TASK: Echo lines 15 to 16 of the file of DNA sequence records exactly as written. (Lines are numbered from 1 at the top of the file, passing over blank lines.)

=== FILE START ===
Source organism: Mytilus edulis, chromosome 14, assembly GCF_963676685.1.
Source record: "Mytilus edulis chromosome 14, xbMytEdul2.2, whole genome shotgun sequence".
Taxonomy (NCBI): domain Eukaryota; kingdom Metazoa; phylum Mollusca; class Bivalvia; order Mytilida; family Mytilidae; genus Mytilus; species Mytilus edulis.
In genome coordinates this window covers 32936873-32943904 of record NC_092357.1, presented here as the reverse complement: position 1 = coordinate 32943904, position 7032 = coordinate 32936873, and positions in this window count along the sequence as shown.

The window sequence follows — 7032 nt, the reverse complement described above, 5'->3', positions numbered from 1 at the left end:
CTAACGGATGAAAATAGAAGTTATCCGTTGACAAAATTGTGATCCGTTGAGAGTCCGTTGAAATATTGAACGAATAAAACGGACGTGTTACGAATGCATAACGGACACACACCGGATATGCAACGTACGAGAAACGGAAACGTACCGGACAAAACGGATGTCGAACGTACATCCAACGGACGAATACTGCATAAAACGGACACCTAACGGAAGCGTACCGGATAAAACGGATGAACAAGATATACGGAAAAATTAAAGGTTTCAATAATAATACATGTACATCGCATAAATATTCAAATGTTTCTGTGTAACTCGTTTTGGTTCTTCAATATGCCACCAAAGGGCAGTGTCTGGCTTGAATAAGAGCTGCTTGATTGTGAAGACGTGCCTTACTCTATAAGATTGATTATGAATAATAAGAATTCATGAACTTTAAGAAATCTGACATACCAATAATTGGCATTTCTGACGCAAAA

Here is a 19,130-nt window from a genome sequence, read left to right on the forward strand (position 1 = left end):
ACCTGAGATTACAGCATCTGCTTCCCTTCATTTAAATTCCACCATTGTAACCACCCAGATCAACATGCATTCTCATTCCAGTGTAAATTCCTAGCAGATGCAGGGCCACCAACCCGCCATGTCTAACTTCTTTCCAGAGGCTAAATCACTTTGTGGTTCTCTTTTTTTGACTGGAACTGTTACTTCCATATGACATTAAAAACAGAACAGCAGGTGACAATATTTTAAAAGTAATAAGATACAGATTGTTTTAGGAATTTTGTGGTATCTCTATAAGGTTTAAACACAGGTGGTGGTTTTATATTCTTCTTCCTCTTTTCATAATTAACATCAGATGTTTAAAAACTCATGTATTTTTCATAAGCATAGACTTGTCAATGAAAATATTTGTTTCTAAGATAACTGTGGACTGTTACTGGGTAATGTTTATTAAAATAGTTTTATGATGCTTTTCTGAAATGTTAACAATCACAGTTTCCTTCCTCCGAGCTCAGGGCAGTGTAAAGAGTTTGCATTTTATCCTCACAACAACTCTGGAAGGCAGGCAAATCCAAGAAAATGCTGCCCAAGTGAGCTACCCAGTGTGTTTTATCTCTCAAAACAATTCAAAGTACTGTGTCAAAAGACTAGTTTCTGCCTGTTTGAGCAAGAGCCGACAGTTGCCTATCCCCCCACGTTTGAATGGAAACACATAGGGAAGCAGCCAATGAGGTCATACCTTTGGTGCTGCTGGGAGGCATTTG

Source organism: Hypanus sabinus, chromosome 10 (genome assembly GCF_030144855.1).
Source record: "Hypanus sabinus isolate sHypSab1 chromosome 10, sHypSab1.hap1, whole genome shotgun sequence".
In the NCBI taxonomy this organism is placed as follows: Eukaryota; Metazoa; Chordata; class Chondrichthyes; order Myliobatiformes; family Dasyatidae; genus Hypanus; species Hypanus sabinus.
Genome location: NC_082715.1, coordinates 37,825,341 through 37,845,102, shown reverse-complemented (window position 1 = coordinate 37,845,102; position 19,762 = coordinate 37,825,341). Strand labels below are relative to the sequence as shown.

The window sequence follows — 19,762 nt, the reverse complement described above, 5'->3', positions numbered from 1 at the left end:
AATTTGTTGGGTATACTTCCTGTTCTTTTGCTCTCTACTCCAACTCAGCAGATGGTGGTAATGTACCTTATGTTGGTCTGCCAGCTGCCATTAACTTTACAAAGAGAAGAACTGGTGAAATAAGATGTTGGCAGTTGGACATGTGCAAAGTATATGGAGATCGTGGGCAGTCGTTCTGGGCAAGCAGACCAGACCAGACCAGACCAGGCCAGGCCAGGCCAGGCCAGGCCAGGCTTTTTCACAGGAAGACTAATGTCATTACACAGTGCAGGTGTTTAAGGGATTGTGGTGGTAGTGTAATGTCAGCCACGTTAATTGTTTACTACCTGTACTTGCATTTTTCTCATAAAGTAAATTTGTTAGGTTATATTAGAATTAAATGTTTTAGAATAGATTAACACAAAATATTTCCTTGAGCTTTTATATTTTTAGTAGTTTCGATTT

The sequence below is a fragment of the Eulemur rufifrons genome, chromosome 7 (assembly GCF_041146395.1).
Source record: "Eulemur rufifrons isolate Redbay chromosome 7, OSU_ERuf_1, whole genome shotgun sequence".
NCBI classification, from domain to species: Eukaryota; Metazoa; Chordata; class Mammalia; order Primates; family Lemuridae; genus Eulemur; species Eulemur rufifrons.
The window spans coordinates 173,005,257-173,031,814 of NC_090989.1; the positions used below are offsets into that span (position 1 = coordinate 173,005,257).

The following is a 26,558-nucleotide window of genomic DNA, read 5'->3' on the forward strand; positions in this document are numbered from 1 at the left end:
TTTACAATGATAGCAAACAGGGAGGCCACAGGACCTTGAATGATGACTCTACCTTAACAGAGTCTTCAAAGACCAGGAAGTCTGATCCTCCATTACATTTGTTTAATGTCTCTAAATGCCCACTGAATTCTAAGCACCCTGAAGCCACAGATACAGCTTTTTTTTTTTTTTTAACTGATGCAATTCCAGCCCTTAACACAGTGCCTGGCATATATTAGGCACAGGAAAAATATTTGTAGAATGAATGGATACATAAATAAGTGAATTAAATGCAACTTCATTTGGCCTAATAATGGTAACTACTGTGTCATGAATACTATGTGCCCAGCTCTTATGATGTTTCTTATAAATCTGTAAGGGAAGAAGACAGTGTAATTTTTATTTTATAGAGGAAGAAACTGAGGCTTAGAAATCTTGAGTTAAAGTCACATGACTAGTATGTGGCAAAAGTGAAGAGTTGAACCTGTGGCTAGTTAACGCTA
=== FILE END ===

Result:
The sequence below is a fragment of the Eulemur rufifrons genome, chromosome 7 (assembly GCF_041146395.1).
Source record: "Eulemur rufifrons isolate Redbay chromosome 7, OSU_ERuf_1, whole genome shotgun sequence".